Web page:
Travel writing and the first Marists in New Zealand
Jennings, W. (2010). Travel writing and the first Marists in New Zealand. Studies in Travel Writing, 14(4), 345-364.
Permanent Research Commons link: http://hdl.handle.net/10289/4939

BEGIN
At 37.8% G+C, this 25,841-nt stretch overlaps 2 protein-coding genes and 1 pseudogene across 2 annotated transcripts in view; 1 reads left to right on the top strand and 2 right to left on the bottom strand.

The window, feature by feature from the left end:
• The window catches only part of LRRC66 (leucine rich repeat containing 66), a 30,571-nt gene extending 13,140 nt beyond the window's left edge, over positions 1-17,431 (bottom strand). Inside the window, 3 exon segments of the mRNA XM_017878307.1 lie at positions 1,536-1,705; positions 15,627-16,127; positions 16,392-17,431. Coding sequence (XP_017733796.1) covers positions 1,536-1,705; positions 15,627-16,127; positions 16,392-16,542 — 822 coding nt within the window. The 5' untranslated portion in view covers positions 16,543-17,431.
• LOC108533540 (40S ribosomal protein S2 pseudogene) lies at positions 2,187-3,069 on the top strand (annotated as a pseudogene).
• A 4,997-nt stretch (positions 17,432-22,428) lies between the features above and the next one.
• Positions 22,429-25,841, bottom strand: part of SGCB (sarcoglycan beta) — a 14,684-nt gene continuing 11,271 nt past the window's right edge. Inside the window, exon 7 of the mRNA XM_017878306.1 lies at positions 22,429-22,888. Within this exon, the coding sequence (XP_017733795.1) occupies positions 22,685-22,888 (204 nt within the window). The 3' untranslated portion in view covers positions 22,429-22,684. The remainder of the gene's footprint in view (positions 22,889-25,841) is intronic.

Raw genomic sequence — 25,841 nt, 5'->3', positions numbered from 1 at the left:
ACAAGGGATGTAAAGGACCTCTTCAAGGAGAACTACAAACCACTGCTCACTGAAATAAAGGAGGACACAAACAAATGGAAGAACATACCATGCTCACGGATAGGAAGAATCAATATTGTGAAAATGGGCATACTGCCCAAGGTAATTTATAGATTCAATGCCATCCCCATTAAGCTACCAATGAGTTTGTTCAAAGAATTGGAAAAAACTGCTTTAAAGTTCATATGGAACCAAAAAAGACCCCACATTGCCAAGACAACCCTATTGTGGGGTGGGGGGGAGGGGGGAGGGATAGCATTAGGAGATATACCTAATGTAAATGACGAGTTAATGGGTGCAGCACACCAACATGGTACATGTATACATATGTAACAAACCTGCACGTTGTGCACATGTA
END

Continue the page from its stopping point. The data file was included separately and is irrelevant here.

French Marist missionaries arrived in New Zealand in 1838 and travelled extensively throughout the country during the next two decades. The letters they sent to France, now published in Girard's Lettres recues d'Ocanie (2009), include accounts of journeys that reveal the Marists' different perspectives of New Zealand's landscape and inhabitants. French romanticism and their religious vows emphasised a spiritual connection with the landscape, in sharp contrast with prevailing utilitarian European views. The Marists' status as Frenchmen in a British colony meant they encountered two alterities: British and Maori. Influenced by the noble savage of the French Romantics and by anti-Protestant bias, the Marists portrayed Maori favourably, reserving their more hostile comments for the British missionaries.